Tuesday, July 31, 2012

"Bohemia Lies by the Sea"

German painter Anselm Kiefer has taken the title of this landscape—Bohemia Lies by the Sea (1996)—from that of a poem by Austrian poet Ingeborg Bachmann (1926 – 1973). She may have been inspired by Shakespeare's stage direction in his play The Winter's Tale, Scene III, "Bohemia. A Desert Country near the Sea." Both painting and poem explore the longing for utopia, a longing that can never be realized (just as the former kingdom of Bohemia, landlocked in Central Europe, can never lie by the sea).

Ingeborg Bachmann (1926 – 1973)
Bohemia Lies by the Sea

by Ingeborg Bachmann

If houses here are green, I’ll step inside a house.

If bridges here are sound, I’ll walk on solid ground.

If love’s labour’s lost in every age, I’ll gladly lose it here.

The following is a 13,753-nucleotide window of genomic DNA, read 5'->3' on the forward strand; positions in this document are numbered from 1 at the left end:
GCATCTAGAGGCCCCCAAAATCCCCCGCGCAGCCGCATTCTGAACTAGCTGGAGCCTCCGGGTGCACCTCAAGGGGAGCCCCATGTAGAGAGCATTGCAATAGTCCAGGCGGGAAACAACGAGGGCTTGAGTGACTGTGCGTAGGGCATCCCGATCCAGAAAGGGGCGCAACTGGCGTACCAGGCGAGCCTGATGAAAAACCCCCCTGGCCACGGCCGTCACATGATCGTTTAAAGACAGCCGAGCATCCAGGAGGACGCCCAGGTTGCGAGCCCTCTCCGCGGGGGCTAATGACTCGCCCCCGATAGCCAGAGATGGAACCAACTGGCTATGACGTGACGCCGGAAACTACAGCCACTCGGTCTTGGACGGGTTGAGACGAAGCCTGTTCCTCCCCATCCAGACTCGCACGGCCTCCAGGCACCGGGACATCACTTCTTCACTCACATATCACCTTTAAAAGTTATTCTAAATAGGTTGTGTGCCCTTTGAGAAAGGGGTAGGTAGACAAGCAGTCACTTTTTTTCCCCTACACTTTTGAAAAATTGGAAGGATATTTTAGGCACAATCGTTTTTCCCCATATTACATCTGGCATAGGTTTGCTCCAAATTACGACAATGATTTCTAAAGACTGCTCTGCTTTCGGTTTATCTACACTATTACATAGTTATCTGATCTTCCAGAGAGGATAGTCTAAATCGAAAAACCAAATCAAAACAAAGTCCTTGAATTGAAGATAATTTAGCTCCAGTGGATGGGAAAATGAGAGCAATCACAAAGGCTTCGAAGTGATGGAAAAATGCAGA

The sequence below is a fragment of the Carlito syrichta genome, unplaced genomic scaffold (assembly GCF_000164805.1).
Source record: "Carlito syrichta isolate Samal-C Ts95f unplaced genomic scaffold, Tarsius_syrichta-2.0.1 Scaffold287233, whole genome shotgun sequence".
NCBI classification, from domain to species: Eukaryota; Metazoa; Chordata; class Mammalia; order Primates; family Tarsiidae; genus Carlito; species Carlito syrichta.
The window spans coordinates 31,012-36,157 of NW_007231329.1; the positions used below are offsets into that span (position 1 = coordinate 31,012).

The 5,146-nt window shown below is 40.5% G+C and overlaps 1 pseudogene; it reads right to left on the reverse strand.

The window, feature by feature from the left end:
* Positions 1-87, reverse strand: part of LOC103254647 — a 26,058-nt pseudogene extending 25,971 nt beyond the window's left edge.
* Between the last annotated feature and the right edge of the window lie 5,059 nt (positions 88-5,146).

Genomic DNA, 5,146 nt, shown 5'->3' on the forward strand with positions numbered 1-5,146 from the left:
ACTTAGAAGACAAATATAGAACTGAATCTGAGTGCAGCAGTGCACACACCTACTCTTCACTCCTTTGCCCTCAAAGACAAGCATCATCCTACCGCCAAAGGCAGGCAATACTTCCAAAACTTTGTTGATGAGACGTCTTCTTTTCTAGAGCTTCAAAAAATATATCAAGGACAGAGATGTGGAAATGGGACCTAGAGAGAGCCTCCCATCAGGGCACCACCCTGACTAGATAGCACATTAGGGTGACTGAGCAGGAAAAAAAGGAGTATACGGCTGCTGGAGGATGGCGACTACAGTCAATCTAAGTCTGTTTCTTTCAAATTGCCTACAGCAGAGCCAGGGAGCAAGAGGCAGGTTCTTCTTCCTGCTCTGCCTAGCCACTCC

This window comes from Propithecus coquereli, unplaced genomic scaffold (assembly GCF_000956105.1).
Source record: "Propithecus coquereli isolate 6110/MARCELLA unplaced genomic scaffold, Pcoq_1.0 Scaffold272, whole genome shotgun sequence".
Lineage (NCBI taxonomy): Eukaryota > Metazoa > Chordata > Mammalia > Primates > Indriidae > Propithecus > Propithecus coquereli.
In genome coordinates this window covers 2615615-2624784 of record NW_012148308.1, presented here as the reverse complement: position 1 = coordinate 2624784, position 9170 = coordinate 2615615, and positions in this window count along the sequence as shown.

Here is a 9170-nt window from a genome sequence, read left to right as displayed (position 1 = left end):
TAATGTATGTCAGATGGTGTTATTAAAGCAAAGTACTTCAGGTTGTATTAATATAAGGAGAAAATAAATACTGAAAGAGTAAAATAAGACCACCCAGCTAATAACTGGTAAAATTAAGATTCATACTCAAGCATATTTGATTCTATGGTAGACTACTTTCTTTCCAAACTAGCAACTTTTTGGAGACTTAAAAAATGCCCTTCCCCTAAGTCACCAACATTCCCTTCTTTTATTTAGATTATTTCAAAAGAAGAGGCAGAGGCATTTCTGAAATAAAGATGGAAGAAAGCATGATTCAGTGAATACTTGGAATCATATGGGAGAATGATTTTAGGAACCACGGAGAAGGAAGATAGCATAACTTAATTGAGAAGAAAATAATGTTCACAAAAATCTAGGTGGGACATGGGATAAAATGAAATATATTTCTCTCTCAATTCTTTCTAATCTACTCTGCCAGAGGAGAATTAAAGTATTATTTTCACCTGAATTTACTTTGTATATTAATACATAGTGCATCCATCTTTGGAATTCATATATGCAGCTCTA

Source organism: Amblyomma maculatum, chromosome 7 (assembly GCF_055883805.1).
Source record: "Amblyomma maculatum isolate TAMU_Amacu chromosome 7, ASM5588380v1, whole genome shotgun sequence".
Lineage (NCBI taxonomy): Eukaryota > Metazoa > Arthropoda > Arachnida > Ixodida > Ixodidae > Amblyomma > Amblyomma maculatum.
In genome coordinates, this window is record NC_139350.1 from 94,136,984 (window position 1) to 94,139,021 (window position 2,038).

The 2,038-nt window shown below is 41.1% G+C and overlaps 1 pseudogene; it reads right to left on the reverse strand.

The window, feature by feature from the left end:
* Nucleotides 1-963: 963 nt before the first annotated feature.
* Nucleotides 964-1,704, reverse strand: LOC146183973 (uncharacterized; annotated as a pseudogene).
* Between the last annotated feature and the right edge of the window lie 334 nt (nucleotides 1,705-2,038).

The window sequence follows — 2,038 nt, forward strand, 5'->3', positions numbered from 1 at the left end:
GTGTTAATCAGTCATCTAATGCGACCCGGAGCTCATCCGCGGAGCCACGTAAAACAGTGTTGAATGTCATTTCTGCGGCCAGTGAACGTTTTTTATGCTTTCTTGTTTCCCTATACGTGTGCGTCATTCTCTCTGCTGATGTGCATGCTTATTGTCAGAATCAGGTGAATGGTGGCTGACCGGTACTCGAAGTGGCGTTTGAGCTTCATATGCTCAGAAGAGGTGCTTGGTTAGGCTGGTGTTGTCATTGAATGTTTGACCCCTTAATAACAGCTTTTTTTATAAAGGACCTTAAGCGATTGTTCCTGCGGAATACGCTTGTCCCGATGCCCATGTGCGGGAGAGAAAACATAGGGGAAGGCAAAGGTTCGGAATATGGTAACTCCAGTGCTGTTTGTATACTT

If it’s not me, it’s one who is as good as me.

If a word here borders on me, I’ll let it border.

If Bohemia still lies by the sea, I’ll believe in the sea again.

And believing in the sea, thus I can hope for land.

If it’s me, then it’s anyone, for he’s as worthy as me.

I want nothing more for myself. I want to go under.

Under – that means the sea, there I’ll find Bohemia again.

From my grave, I wake in peace.

From deep down I know now, and I’m not lost.

Come here, all you Bohemians, seafarers, dock whores, and ships

unanchored. Don’t you want to be Bohemians, all you Illyrians,

Veronese and Venetians. Play the comedies that make us laugh

until we cry. And err a hundred times,

as I erred and never withstood the trials,

though I did withstand them time after time.

As Bohemia withstood them and one fine day

was released to the sea and now lies by water.

I still border on a word and on another land,

I border, like little else, on everything more and more,

a Bohemian, a wandering minstrel, who has nothing, who
is held by nothing,
gifted only at seeing, by a doubtful sea,
the land of my choice.
- translated by Peter Filkins

painters and poets

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